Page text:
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Formerly homeless face evictions in Langley as COVID restrictions ease

Hotels that housed the homeless are telling tenants it’s time to move out
Violet, 62, has been told she has to leave the hotel where she has lived for most of the last two years. She has not been able to find anywhere else to live and is worried she could wind up on the street. (Matthew Claxton/Langley Advance Times)

Three local hotels that housed the homeless and vulnerable over the COVID-19 pandemic in Langley are ending their rental agreements, putting people at fear of homelessness again say local homelessness advocates.

According to Kim Snow of Kimz Angels outreach group and Pastor Leith White of the Langley Vineyard church, a number of hotel tenants have received letters in the last few weeks from several hotels, asking them to leave by March 30.

“There’s a lot of fear, panic, where do I go, what do I do?” said White.

He and Snow believe that more than 90 people could be affected in the near future. With few options, they fear most of them could end up homeless, after a couple of years of stable housing.

“I’ve never been on the street, I don’t want to be on the street,” said Violet, 62, who has lived in a Langley motel for most of the last two years. She had been struggling to find housing before her current home became available.

Living on disability assistance, she has about $600 a month for housing. She’s now been told that she has to be out of the hotel room she shares with a roommate by March 30.

She said the government will help her with rent if she can find an apartment, but she doesn’t know what will happen if she can’t find anything in the next few weeks that’s affordable.

“It’s not that I haven’t been looking,” she said. “I’ve been phoning.”

But as of this week, she hadn’t found anything.

“There’s quite a few other people here in the hotel that are in the same boat,” she said.

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According to statistics from the Canada Mortgage Housing Corporation, the median rent for housing in Langley was $1,475 in October 2021, and the vacancy rate was 1.3 per cent.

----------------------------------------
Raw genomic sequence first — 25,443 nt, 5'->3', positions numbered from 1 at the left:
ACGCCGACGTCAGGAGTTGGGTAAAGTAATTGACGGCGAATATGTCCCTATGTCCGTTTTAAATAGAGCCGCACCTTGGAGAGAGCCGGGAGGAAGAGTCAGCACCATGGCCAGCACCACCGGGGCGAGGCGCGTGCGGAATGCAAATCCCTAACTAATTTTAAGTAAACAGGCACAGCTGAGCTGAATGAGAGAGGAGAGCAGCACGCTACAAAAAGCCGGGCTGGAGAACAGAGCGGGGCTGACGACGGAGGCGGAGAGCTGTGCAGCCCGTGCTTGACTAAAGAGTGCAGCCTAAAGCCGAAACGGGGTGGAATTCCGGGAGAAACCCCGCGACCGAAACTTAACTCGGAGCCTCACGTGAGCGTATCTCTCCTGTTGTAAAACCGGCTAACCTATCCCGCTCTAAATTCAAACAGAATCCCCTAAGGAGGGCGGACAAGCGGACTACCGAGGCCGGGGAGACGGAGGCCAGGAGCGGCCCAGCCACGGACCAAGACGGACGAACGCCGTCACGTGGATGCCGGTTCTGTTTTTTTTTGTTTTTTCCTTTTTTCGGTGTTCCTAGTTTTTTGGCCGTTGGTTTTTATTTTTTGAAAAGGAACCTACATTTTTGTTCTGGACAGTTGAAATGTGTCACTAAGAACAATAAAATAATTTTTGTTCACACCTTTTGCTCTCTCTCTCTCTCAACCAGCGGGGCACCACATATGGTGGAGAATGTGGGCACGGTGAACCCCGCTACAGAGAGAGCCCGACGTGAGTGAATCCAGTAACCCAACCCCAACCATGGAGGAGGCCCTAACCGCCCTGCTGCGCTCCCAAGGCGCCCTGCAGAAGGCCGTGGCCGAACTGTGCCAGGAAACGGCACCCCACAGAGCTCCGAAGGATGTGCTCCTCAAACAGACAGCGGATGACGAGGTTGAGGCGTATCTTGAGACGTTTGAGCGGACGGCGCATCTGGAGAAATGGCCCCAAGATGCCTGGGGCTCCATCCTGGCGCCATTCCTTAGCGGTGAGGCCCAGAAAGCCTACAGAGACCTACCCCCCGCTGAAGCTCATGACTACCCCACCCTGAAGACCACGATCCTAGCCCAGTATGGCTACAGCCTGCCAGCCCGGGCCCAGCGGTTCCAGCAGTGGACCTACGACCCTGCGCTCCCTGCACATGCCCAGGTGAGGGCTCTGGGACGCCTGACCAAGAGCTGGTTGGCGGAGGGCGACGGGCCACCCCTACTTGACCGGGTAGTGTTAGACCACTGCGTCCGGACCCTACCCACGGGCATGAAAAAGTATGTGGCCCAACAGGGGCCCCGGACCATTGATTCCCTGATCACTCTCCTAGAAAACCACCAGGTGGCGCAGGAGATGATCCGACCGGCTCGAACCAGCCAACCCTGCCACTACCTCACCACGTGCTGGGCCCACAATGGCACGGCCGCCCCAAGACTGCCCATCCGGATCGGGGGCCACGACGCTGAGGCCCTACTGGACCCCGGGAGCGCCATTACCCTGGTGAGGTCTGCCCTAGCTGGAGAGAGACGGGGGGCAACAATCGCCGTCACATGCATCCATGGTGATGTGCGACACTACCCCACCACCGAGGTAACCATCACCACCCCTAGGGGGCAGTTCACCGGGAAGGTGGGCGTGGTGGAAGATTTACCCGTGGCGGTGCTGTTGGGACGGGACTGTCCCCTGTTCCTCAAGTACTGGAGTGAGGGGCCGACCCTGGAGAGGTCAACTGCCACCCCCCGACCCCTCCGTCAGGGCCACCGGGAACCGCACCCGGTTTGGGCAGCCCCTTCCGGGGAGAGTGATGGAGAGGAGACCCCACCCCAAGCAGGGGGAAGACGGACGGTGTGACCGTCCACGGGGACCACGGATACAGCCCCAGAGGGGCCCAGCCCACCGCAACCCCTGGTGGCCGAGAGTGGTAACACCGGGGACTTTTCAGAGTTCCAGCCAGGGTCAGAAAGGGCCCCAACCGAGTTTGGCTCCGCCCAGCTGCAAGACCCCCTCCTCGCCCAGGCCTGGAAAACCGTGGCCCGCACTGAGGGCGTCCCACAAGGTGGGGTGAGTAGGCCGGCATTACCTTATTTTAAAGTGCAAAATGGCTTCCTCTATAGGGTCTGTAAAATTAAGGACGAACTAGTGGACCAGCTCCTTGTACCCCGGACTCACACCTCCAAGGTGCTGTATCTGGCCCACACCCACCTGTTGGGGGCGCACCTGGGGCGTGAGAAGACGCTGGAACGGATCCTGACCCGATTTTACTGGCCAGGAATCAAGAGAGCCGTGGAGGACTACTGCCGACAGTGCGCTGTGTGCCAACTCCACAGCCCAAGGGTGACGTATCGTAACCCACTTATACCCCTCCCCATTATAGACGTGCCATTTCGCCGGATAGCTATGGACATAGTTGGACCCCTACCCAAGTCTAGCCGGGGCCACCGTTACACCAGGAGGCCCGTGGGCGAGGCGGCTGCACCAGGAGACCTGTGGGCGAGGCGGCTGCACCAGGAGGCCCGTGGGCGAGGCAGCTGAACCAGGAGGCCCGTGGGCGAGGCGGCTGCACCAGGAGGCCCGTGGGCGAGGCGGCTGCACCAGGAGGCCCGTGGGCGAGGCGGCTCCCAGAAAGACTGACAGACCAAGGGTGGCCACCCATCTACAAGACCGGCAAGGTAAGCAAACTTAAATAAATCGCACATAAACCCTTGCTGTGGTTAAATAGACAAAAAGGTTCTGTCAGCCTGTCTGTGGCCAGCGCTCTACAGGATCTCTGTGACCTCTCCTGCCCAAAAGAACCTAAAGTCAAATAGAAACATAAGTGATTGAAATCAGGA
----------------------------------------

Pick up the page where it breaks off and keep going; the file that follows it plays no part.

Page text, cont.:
The change for many local formerly homeless people isn’t the result of the ending of a government program, because there was no official program, according to a spokesperson for the Ministry of Social Development and Poverty Reduction.

During the pandemic, government agencies like B.C. Housing did buy whole hotels in some areas, including one in Langley’s Milner area, to become permanent social housing sites. Those will remain in place.

However, there were also many people on social assistance who lacked stable housing, and who were found spaces by the ministry’s community integration specialists. This was done on an essentially ad hoc basis, the same way the integration specialists try to find housing during normal times.

During the pandemic, many of those housing spaces were in local hotels. Many hotels and motels found themselves without any clients in the early days of the pandemic, as tourism was one of the industries hardest hit. Homeless people and those at risk of homelessness became long-term tenants.

A ministry spokesperson said if the hotels are now ending their agreements to rent their rooms to people, that’s a decision of the individual hotels.

“There are three hotels in Langley that have been providing accommodation to individuals, independent of government,” the ministry spokesperson said.

“Given the hotels’ decision to no longer provide accommodation effective end of March, the ministry’s community integration specialists have been working with the people facing eviction, the hotels, and with other government and community agencies to find housing solutions before the end of March,” she said.

The housing of many homeless people in hotels over the last two years was one of the few “silver linings” of the pandemic, said White.

He and Snow said they have seen how it has given people stability and safety over two years, which has allowed many of them to make progress on the issues they were struggling with.

“They don’t choose to be on the streets,” Snow said.

She and White are contacting local provincial politicians and social service agencies, trying to ensure housing for the people facing eviction by the end of the month.

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Matthew Claxton

About the Author: Matthew Claxton

Raised in Langley, as a journalist today I focus on local politics, crime and homelessness.
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